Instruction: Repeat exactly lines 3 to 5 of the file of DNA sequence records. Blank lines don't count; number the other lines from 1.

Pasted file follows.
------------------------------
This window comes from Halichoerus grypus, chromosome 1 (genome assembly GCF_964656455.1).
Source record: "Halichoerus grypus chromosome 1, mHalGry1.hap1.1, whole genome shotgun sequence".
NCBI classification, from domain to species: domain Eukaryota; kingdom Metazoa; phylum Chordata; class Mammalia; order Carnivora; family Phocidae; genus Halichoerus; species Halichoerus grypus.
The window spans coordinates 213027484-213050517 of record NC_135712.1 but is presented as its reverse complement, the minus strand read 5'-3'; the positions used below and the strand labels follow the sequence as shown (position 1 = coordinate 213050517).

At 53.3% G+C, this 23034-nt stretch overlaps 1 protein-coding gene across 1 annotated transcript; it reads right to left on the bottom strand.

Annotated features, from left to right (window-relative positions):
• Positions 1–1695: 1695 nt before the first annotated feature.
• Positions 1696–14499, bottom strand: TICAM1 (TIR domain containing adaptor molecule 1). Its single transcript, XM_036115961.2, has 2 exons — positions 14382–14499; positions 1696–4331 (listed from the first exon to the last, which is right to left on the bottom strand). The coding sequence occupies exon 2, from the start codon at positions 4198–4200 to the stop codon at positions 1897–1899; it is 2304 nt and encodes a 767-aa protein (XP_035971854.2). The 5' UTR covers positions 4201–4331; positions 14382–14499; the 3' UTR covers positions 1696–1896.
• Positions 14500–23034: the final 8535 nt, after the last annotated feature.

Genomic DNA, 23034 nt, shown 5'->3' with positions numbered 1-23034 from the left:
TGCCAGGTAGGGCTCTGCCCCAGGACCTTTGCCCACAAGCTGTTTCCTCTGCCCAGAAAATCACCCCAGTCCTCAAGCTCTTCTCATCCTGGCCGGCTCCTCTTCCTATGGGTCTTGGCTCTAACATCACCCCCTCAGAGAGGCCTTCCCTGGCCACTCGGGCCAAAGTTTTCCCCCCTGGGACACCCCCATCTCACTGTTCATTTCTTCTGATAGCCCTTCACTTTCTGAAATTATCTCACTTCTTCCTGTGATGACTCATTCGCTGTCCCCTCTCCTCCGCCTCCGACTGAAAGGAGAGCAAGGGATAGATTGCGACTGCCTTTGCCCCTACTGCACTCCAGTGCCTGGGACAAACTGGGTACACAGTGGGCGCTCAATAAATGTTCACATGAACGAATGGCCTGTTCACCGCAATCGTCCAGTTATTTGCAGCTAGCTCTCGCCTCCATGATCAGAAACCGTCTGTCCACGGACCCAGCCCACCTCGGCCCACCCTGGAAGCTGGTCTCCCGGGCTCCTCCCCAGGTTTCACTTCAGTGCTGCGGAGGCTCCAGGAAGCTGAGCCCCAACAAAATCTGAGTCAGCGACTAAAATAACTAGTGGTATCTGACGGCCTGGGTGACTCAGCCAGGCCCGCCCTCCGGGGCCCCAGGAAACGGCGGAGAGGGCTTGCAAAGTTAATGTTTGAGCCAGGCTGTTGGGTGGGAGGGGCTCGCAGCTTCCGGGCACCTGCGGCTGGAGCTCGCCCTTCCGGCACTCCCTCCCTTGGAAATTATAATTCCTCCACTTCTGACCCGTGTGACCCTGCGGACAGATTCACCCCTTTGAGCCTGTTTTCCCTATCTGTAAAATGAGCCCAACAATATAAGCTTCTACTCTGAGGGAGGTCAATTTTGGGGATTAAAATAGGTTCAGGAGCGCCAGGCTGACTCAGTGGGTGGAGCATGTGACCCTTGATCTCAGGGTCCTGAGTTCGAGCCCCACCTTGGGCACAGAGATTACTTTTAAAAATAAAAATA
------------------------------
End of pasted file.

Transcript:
NCBI classification, from domain to species: domain Eukaryota; kingdom Metazoa; phylum Chordata; class Mammalia; order Carnivora; family Phocidae; genus Halichoerus; species Halichoerus grypus.
The window spans coordinates 213027484-213050517 of record NC_135712.1 but is presented as its reverse complement, the minus strand read 5'-3'; the positions used below and the strand labels follow the sequence as shown (position 1 = coordinate 213050517).

At 53.3% G+C, this 23034-nt stretch overlaps 1 protein-coding gene across 1 annotated transcript; it reads right to left on the bottom strand.